Jim borrowed $5.00 from his uncle and they started to Holly Pond, with her furniture, feather bed, pea fowl, and a pig. Mother had been living with her grandmother and grandfather, John Dismuke[s] and wife, Dr Melenda (sic) Morrow Dismuke[s] [in Gadsden?]. Mother said after the ten day trip they arrived in Holly Pond, there was a big celebration planned for them by the Jasper Dodson's and Steve Daniels, who were old settlers, also the Taylor's, Watts', Hammocks, Neals, Kirks, Sluggs [Snuggs], Lewis', Crumbley's, and Martins'. Mother said, they had a big time in those homes for a week, then they settled down to work. She would keep the store and Daddy would peddle. In 6 months [about April 1887] her mother (Grandma Peoples) came to live with them. She would weave cloth -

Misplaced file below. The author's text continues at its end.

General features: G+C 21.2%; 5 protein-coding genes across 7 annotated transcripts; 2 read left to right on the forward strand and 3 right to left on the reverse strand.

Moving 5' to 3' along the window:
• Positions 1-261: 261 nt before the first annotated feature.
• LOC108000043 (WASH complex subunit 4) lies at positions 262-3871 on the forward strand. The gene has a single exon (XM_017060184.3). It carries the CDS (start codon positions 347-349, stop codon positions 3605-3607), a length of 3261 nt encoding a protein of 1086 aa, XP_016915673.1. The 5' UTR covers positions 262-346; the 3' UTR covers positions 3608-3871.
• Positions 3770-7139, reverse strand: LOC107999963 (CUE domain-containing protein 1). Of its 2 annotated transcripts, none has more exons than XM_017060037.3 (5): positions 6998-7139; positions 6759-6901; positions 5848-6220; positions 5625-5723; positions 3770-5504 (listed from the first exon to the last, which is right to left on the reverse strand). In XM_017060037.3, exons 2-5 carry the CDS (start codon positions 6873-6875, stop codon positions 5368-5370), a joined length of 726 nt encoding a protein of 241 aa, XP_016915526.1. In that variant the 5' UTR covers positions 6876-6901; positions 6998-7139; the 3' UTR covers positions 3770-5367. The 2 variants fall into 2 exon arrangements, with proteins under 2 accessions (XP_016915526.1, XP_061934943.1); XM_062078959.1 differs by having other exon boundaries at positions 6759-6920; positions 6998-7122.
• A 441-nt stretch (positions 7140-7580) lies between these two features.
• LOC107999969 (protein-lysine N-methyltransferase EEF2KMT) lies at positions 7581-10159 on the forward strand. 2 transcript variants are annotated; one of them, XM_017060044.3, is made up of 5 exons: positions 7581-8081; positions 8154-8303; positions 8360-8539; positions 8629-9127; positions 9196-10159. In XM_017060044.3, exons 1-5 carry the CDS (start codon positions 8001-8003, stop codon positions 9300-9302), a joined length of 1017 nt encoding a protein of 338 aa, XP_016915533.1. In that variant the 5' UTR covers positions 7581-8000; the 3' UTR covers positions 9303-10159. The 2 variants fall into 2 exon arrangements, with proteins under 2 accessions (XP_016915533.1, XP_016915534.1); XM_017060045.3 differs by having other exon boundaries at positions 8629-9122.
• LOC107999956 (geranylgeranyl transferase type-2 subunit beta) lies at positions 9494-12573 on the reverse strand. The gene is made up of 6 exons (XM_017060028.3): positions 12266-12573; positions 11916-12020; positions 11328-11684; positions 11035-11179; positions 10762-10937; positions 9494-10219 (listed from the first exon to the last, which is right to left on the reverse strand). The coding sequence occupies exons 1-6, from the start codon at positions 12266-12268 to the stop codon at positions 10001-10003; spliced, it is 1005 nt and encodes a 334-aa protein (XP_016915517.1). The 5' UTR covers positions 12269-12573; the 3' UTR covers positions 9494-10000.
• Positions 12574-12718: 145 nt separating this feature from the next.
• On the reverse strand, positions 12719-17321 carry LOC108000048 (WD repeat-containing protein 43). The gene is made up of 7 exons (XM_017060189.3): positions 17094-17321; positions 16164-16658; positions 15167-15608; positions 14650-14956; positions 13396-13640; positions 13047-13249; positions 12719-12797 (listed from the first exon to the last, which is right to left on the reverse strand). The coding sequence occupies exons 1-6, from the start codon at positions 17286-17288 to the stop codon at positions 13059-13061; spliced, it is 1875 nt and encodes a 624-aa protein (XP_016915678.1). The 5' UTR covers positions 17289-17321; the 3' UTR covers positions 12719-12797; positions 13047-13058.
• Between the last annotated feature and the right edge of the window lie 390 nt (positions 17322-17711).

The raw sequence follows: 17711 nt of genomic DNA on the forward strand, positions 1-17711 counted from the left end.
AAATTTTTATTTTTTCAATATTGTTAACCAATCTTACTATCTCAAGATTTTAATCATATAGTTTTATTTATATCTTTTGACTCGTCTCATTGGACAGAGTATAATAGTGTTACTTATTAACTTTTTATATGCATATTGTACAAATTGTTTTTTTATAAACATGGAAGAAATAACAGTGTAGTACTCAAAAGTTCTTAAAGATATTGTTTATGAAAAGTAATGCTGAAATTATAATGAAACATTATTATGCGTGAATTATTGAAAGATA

The next year [1887?] their first child William Arthur was born. Mama had cloth to sell, yet they made all the cloth for their first child. They had coffee to sell, yet, they made a brew from parched corn. Their business grew and they built a new store and 2 story home combined right up in the Pond (as Holly Pond was called). This place joined up the Jasper Dodson and McCollum place. While living here, daddy saw the need for a Post Office. He wrote to Washington and went to Cullman and carried the post office to Holly Pond, but I have heard the first mail was brought to the Pond by Jasper Dodson and granddaughter Miss Fannie Dodson, who walked to Blountsville. They would cross the river in a boat. For 3 years they went for the Mail.
In 1885, Mr. Bud Daniel and Mr. John Dodson would walk to Baileyton twice weekly and get the Mail, which was nearer. All were happy with the new Post Office.